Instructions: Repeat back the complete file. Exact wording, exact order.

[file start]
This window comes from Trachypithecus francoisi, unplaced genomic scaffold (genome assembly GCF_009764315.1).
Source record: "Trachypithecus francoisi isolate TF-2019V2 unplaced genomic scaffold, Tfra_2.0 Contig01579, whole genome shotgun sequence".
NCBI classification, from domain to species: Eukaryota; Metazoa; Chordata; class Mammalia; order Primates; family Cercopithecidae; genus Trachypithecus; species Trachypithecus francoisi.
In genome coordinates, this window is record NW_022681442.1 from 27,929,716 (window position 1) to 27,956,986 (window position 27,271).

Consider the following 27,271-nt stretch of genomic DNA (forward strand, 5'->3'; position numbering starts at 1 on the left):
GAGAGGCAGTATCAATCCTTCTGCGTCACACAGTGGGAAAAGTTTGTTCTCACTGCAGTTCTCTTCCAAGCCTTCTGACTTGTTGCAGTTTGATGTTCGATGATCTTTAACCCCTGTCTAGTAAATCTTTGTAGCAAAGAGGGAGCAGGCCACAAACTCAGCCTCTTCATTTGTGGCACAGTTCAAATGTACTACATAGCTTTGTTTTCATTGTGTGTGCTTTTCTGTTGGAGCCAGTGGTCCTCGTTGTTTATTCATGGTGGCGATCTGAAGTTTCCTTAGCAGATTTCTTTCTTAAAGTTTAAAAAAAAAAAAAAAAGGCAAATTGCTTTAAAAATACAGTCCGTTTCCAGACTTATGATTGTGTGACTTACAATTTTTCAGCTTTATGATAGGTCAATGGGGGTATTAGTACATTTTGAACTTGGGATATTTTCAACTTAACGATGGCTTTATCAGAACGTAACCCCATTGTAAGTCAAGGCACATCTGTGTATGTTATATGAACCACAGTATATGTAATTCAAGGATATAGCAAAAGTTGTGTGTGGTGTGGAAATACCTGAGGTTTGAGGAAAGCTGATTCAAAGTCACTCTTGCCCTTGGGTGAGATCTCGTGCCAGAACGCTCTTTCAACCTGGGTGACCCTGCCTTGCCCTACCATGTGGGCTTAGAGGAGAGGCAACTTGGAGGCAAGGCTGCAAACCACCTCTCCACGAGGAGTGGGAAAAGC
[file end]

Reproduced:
This window comes from Trachypithecus francoisi, unplaced genomic scaffold (genome assembly GCF_009764315.1).
Source record: "Trachypithecus francoisi isolate TF-2019V2 unplaced genomic scaffold, Tfra_2.0 Contig01579, whole genome shotgun sequence".
NCBI classification, from domain to species: Eukaryota; Metazoa; Chordata; class Mammalia; order Primates; family Cercopithecidae; genus Trachypithecus; species Trachypithecus francoisi.
In genome coordinates, this window is record NW_022681442.1 from 27,929,716 (window position 1) to 27,956,986 (window position 27,271).

Consider the following 27,271-nt stretch of genomic DNA (forward strand, 5'->3'; position numbering starts at 1 on the left):
GAGAGGCAGTATCAATCCTTCTGCGTCACACAGTGGGAAAAGTTTGTTCTCACTGCAGTTCTCTTCCAAGCCTTCTGACTTGTTGCAGTTTGATGTTCGATGATCTTTAACCCCTGTCTAGTAAATCTTTGTAGCAAAGAGGGAGCAGGCCACAAACTCAGCCTCTTCATTTGTGGCACAGTTCAAATGTACTACATAGCTTTGTTTTCATTGTGTGTGCTTTTCTGTTGGAGCCAGTGGTCCTCGTTGTTTATTCATGGTGGCGATCTGAAGTTTCCTTAGCAGATTTCTTTCTTAAAGTTTAAAAAAAAAAAAAAAAGGCAAATTGCTTTAAAAATACAGTCCGTTTCCAGACTTATGATTGTGTGACTTACAATTTTTCAGCTTTATGATAGGTCAATGGGGGTATTAGTACATTTTGAACTTGGGATATTTTCAACTTAACGATGGCTTTATCAGAACGTAACCCCATTGTAAGTCAAGGCACATCTGTGTATGTTATATGAACCACAGTATATGTAATTCAAGGATATAGCAAAAGTTGTGTGTGGTGTGGAAATACCTGAGGTTTGAGGAAAGCTGATTCAAAGTCACTCTTGCCCTTGGGTGAGATCTCGTGCCAGAACGCTCTTTCAACCTGGGTGACCCTGCCTTGCCCTACCATGTGGGCTTAGAGGAGAGGCAACTTGGAGGCAAGGCTGCAAACCACCTCTCCACGAGGAGTGGGAAAAGC